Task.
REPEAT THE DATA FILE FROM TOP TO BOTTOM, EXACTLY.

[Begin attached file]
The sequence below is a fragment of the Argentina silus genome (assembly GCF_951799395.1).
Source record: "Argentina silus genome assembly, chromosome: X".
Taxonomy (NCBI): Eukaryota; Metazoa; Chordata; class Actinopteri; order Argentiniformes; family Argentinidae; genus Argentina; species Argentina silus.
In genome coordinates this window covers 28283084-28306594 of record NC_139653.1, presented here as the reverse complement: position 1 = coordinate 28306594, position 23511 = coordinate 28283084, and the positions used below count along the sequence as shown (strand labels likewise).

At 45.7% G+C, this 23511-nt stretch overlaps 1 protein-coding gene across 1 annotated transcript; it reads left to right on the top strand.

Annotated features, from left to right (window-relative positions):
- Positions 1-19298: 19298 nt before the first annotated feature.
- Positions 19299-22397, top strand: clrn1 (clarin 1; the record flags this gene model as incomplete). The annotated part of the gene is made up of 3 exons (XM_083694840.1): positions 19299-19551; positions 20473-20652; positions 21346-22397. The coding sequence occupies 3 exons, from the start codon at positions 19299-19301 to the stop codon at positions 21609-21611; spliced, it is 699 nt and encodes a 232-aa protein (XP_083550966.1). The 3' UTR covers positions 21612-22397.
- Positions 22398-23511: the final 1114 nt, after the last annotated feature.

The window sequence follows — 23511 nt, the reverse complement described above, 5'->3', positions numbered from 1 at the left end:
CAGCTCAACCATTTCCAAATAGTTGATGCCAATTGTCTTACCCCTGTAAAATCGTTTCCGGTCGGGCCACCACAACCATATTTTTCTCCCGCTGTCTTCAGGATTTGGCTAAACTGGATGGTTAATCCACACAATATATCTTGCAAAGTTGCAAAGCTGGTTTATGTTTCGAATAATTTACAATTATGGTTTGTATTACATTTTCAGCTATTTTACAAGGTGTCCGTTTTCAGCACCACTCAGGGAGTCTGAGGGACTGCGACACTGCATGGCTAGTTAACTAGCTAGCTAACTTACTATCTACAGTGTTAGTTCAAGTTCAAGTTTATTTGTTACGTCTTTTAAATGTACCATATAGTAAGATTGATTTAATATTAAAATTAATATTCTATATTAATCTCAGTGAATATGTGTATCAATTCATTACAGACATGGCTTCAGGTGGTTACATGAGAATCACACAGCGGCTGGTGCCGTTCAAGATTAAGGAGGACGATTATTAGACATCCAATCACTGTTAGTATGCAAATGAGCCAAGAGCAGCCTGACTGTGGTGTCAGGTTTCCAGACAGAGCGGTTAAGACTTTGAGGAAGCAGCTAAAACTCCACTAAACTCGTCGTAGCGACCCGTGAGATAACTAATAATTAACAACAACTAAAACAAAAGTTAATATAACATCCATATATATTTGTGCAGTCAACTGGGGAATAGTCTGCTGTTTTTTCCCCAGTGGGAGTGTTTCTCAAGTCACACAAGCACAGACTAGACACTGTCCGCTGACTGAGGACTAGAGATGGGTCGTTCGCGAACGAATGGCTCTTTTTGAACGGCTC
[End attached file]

The sequence below is a fragment of the Argentina silus genome (assembly GCF_951799395.1).
Source record: "Argentina silus genome assembly, chromosome: X".
Taxonomy (NCBI): Eukaryota; Metazoa; Chordata; class Actinopteri; order Argentiniformes; family Argentinidae; genus Argentina; species Argentina silus.
In genome coordinates this window covers 28283084-28306594 of record NC_139653.1, presented here as the reverse complement: position 1 = coordinate 28306594, position 23511 = coordinate 28283084, and the positions used below count along the sequence as shown (strand labels likewise).

At 45.7% G+C, this 23511-nt stretch overlaps 1 protein-coding gene across 1 annotated transcript; it reads left to right on the top strand.

Annotated features, from left to right (window-relative positions):
- Positions 1-19298: 19298 nt before the first annotated feature.
- Positions 19299-22397, top strand: clrn1 (clarin 1; the record flags this gene model as incomplete). The annotated part of the gene is made up of 3 exons (XM_083694840.1): positions 19299-19551; positions 20473-20652; positions 21346-22397. The coding sequence occupies 3 exons, from the start codon at positions 19299-19301 to the stop codon at positions 21609-21611; spliced, it is 699 nt and encodes a 232-aa protein (XP_083550966.1). The 3' UTR covers positions 21612-22397.
- Positions 22398-23511: the final 1114 nt, after the last annotated feature.

The window sequence follows — 23511 nt, the reverse complement described above, 5'->3', positions numbered from 1 at the left end:
CAGCTCAACCATTTCCAAATAGTTGATGCCAATTGTCTTACCCCTGTAAAATCGTTTCCGGTCGGGCCACCACAACCATATTTTTCTCCCGCTGTCTTCAGGATTTGGCTAAACTGGATGGTTAATCCACACAATATATCTTGCAAAGTTGCAAAGCTGGTTTATGTTTCGAATAATTTACAATTATGGTTTGTATTACATTTTCAGCTATTTTACAAGGTGTCCGTTTTCAGCACCACTCAGGGAGTCTGAGGGACTGCGACACTGCATGGCTAGTTAACTAGCTAGCTAACTTACTATCTACAGTGTTAGTTCAAGTTCAAGTTTATTTGTTACGTCTTTTAAATGTACCATATAGTAAGATTGATTTAATATTAAAATTAATATTCTATATTAATCTCAGTGAATATGTGTATCAATTCATTACAGACATGGCTTCAGGTGGTTACATGAGAATCACACAGCGGCTGGTGCCGTTCAAGATTAAGGAGGACGATTATTAGACATCCAATCACTGTTAGTATGCAAATGAGCCAAGAGCAGCCTGACTGTGGTGTCAGGTTTCCAGACAGAGCGGTTAAGACTTTGAGGAAGCAGCTAAAACTCCACTAAACTCGTCGTAGCGACCCGTGAGATAACTAATAATTAACAACAACTAAAACAAAAGTTAATATAACATCCATATATATTTGTGCAGTCAACTGGGGAATAGTCTGCTGTTTTTTCCCCAGTGGGAGTGTTTCTCAAGTCACACAAGCACAGACTAGACACTGTCCGCTGACTGAGGACTAGAGATGGGTCGTTCGCGAACGAATGGCTCTTTTTGAACGGCTC